### Speaker

Peter Hänggi
(University of Augsburg)

### Description

The case of strong system-environment coupling plays an increasingly seminal role when it comes to describe systems of small size which are in contact with an environment. The commonly known textbook situation refers solely to a weak coupling situation for which the equilibrium state of the system is described by a Gibbs state. This situation changes drastically, however, when strong coupling is at work; then, the interaction energy can be of the order of the (sub)-system energy of interest [1]. Let us consider first an overall thermal equilibrium of a total setup composed of a system Hamiltonian $H_{S}$, coupling Hamiltonian $H_{int}$ and a bath Hamiltonian $H_{B}$.
Based on an explicit knowledge of the so termed *Hamiltonian of mean force* [2], the classical statistical mechanics and, as well, the quantum thermodynamics of open systems which are in contact with a thermal environment -- at arbitrary strong interaction strength -- can be formulated. Yet, even though the Hamiltonian of mean force uniquely determines the thermal phase space probability density (or the density operator, respectively) of a strongly coupled open system, the knowledge of this quantity alone is *insufficient* to determine the Hamiltonian of mean force itself; the latter must be known for constructing an underlying Stochastic Thermodynamics. This fact presents a major stumbling block for any classical Stochastic Thermodynamics scenario which solely builds upon the knowledge of (observed or calculated) open system trajectories. -- In the classical case we demonstrate that under the assumption that the Hamiltonian of mean force is known explicitly, an extension of thermodynamic structures from the level of averaged quantities to *fluctuating* objects (such as internal fluctuating energy, heat, entropy, or free energy); i.e., a Stochastic Thermodynamics, is possible. However, such a construction is by far not unique but involves a vast ambiguity.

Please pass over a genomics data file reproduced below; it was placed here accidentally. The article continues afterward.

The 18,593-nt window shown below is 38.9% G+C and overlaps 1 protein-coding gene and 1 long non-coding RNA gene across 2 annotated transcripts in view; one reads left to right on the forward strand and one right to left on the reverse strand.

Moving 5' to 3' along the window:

Generally, however, the situation becomes a No-Go if we consider an initial nonequilibrium where even the concept of a Hamiltonian of mean force does not exist [1, 3].
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[1] P. Talkner and P. Hänggi, Open system trajectories specify fluctuating work but not heat, Phys. Rev. E 94, 022143 (2016).
[2] M. Campisi, P. Talkner, and P. Hänggi, Fluctuation theorem for arbitrary open quantum systems, Phys. Rev. Lett. 102, 210401 (2009).
[3] H. Grabert, P. Talkner, and P. Hänggi, Microdynamics and Time-Evolution of Macroscopic Non-Markovian System, Z. Physik B 26, 389–395 (1977).

### Primary author

Peter Hänggi
(University of Augsburg)

### Co-author

Peter Talkner
(University of Augsburg)